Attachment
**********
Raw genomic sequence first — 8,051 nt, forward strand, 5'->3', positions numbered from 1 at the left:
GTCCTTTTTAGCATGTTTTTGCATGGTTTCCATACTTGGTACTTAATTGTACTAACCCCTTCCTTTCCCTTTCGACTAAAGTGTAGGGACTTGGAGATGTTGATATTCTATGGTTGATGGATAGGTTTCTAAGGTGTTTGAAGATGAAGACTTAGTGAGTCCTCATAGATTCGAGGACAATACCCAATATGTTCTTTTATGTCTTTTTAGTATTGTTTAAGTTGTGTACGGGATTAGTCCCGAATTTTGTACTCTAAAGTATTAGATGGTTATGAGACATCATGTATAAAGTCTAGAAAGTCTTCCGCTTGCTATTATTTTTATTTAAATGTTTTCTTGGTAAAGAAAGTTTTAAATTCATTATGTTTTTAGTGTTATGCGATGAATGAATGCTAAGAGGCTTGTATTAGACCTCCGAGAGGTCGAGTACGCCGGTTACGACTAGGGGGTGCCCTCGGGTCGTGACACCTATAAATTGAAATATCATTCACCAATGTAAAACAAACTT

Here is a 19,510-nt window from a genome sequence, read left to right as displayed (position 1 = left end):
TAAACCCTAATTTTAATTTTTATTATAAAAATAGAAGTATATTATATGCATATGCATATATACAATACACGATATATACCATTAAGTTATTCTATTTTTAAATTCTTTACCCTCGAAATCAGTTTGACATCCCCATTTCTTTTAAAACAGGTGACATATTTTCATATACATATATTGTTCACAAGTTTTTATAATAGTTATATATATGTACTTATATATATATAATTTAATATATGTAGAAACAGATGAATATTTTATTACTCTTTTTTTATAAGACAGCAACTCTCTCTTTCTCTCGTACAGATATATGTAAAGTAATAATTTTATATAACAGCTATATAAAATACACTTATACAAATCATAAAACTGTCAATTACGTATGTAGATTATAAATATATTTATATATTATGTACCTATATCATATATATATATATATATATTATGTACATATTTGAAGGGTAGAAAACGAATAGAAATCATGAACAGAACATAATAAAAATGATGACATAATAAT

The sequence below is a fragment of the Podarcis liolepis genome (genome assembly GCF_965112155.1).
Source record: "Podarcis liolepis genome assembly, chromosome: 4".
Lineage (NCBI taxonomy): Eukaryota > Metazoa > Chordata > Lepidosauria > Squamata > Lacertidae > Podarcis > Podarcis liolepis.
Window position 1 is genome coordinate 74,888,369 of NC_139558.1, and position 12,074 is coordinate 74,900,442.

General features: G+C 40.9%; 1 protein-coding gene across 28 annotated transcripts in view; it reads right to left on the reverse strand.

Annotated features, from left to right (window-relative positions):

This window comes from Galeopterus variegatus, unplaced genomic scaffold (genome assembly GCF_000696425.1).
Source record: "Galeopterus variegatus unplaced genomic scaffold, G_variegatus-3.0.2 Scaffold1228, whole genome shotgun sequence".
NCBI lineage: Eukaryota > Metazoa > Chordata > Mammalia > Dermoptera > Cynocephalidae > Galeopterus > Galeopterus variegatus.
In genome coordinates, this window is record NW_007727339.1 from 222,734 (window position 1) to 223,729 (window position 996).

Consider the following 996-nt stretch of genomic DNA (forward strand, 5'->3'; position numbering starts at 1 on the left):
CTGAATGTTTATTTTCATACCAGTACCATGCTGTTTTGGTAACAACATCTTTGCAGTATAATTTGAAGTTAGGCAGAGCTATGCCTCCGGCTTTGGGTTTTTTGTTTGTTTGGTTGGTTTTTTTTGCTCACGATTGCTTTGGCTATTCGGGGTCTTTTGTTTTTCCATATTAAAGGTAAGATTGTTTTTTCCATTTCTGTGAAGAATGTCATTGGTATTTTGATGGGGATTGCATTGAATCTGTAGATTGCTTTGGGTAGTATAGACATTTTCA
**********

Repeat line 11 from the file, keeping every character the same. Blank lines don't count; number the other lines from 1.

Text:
This window comes from Galeopterus variegatus, unplaced genomic scaffold (genome assembly GCF_000696425.1).